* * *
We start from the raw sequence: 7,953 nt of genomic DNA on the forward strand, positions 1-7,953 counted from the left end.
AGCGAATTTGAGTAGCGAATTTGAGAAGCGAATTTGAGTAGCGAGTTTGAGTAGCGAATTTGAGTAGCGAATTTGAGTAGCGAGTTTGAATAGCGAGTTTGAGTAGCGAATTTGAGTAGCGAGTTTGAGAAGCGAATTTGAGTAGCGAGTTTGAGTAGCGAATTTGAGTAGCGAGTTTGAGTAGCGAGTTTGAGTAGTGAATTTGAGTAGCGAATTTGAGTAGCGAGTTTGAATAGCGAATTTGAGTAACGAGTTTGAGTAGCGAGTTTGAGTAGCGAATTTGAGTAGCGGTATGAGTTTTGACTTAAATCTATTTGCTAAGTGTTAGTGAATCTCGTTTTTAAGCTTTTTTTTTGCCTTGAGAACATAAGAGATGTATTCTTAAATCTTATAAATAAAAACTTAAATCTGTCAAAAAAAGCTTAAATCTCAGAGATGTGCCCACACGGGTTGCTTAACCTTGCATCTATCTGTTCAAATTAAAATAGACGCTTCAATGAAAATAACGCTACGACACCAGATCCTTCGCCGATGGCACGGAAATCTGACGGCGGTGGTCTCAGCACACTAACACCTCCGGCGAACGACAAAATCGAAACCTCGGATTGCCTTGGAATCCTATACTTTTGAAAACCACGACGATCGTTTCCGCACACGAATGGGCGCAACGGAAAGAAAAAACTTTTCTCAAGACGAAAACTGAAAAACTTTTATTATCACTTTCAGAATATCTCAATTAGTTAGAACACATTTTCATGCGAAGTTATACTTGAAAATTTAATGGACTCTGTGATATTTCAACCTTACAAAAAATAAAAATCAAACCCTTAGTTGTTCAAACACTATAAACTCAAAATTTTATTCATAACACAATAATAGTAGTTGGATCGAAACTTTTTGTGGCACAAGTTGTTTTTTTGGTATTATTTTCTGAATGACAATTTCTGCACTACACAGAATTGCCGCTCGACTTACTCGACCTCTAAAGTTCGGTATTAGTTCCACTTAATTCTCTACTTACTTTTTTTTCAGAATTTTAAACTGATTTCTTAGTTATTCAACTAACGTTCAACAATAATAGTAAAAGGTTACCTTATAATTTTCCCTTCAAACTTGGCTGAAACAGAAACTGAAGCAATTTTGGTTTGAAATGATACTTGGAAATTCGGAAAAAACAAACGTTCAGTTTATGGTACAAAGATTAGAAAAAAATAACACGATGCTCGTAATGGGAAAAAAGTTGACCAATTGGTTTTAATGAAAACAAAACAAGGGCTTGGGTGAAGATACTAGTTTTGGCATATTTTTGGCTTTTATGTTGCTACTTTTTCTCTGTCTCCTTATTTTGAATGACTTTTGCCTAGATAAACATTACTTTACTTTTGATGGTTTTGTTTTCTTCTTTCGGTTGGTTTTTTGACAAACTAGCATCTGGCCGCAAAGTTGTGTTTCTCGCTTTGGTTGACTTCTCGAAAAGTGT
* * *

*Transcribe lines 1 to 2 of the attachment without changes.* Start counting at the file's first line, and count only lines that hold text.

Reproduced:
We start from the raw sequence: 7,953 nt of genomic DNA on the forward strand, positions 1-7,953 counted from the left end.
AGCGAATTTGAGTAGCGAATTTGAGAAGCGAATTTGAGTAGCGAGTTTGAGTAGCGAATTTGAGTAGCGAATTTGAGTAGCGAGTTTGAATAGCGAGTTTGAGTAGCGAATTTGAGTAGCGAGTTTGAGAAGCGAATTTGAGTAGCGAGTTTGAGTAGCGAATTTGAGTAGCGAGTTTGAGTAGCGAGTTTGAGTAGTGAATTTGAGTAGCGAATTTGAGTAGCGAGTTTGAATAGCGAATTTGAGTAACGAGTTTGAGTAGCGAGTTTGAGTAGCGAATTTGAGTAGCGGTATGAGTTTTGACTTAAATCTATTTGCTAAGTGTTAGTGAATCTCGTTTTTAAGCTTTTTTTTTGCCTTGAGAACATAAGAGATGTATTCTTAAATCTTATAAATAAAAACTTAAATCTGTCAAAAAAAGCTTAAATCTCAGAGATGTGCCCACACGGGTTGCTTAACCTTGCATCTATCTGTTCAAATTAAAATAGACGCTTCAATGAAAATAACGCTACGACACCAGATCCTTCGCCGATGGCACGGAAATCTGACGGCGGTGGTCTCAGCACACTAACACCTCCGGCGAACGACAAAATCGAAACCTCGGATTGCCTTGGAATCCTATACTTTTGAAAACCACGACGATCGTTTCCGCACACGAATGGGCGCAACGGAAAGAAAAAACTTTTCTCAAGACGAAAACTGAAAAACTTTTATTATCACTTTCAGAATATCTCAATTAGTTAGAACACATTTTCATGCGAAGTTATACTTGAAAATTTAATGGACTCTGTGATATTTCAACCTTACAAAAAATAAAAATCAAACCCTTAGTTGTTCAAACACTATAAACTCAAAATTTTATTCATAACACAATAATAGTAGTTGGATCGAAACTTTTTGTGGCACAAGTTGTTTTTTTGGTATTATTTTCTGAATGACAATTTCTGCACTACACAGAATTGCCGCTCGACTTACTCGACCTCTAAAGTTCGGTATTAGTTCCACTTAATTCTCTACTTACTTTTTTTTCAGAATTTTAAACTGATTTCTTAGTTATTCAACTAACGTTCAACAATAATAGTAAAAGGTTACCTTATAATTTTCCCTTCAAACTTGGCTGAAACAGAAACTGAAGCAATTTTGGTTTGAAATGATACTTGGAAATTCGGAAAAAACAAACGTTCAGTTTATGGTACAAAGATTAGAAAAAAATAACACGATGCTCGTAATGGGAAAAAAGTTGACCAATTGGTTTTAATGAAAACAAAACAAGGGCTTGGGTGAAGATACTAGTTTTGGCATATTTTTGGCTTTTATGTTGCTACTTTTTCTCTGTCTCCTTATTTTGAATGACTTTTGCCTAGATAAACATTACTTTACTTTTGATGGTTTTGTTTTCTTCTTTCGGTTGGTTTTTTGACAAACTAGCATCTGGCCGCAAAGTTGTGTTTCTCGCTTTGGTTGACTTCTCGAAAAGTGT